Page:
Wednesday, December 30, 2015

Is effective altruism screwing over the arts?

The Seattle Times raises the question:
One of the members, Ben Schwyn, 26, a soft-spoken software engineer, reasoned: “You could attempt to quantify how much supporting the symphony costs or the probability of someone’s life being affected by that and without doing a lot of research, we don’t know what those are,” he said. “But my estimate is that they are not very effective.”
“And yet,” added Pasha Kamyshev, 28, a software engineer, “for the same amount of money you can distribute iodine for malaria through a charity to thousands in the second or Third World.” 
When it comes to making the choice between funding the symphony or saving someone’s life? The choice is easy. 
“Having your life changed by music is incredibly privileged,” said Van Nostrand. “People whose lives are changed by not dying — that’s a bigger thing.”
This logic seems pretty ironclad to me. Art is an ancient and special pursuit for humans, and I don't for a moment fear that it would disappear in the absence of private donations or government subsidies. Without subsidies we might have less art, or different kinds of art, but we'd still have art.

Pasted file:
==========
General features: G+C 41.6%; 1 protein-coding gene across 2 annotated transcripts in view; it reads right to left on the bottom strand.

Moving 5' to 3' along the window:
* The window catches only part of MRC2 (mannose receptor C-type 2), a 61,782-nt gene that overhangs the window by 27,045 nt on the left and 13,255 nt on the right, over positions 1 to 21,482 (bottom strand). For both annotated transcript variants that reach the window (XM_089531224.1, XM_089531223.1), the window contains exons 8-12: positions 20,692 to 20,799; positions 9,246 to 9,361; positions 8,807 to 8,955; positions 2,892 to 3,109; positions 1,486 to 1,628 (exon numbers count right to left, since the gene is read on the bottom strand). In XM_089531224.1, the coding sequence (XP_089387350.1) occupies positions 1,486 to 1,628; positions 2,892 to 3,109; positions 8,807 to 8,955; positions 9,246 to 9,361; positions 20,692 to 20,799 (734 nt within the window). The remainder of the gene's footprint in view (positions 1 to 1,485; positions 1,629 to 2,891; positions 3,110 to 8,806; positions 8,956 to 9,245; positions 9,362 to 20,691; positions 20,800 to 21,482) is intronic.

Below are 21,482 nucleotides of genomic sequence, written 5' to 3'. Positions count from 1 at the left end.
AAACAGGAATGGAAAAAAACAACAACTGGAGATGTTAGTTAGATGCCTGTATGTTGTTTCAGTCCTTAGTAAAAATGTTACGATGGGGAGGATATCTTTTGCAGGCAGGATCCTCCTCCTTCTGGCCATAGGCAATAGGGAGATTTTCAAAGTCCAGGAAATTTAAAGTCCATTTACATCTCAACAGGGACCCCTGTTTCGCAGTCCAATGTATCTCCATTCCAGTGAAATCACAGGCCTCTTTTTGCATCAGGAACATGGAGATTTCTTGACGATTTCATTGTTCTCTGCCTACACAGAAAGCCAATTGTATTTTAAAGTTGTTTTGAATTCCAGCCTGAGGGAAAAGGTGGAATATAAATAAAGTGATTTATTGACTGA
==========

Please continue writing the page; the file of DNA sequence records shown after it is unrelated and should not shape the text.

Indeed, with the internet and new technologies which democratize the act of creating information and objects, we are very likely living through a golden age of artistic creativity among the masses (having a big global population also helps with that). The incredible success of video games--which are often quite artistic--is also an interesting fact to bear in mind.

I don't take the position that if art can't turn a profit in the global market economy, it doesn't have value. But the human drive to create art seems quite resilient to me, and I don't recall ever hearing about a shortage of people willing to create it for little to no monetary compensation.

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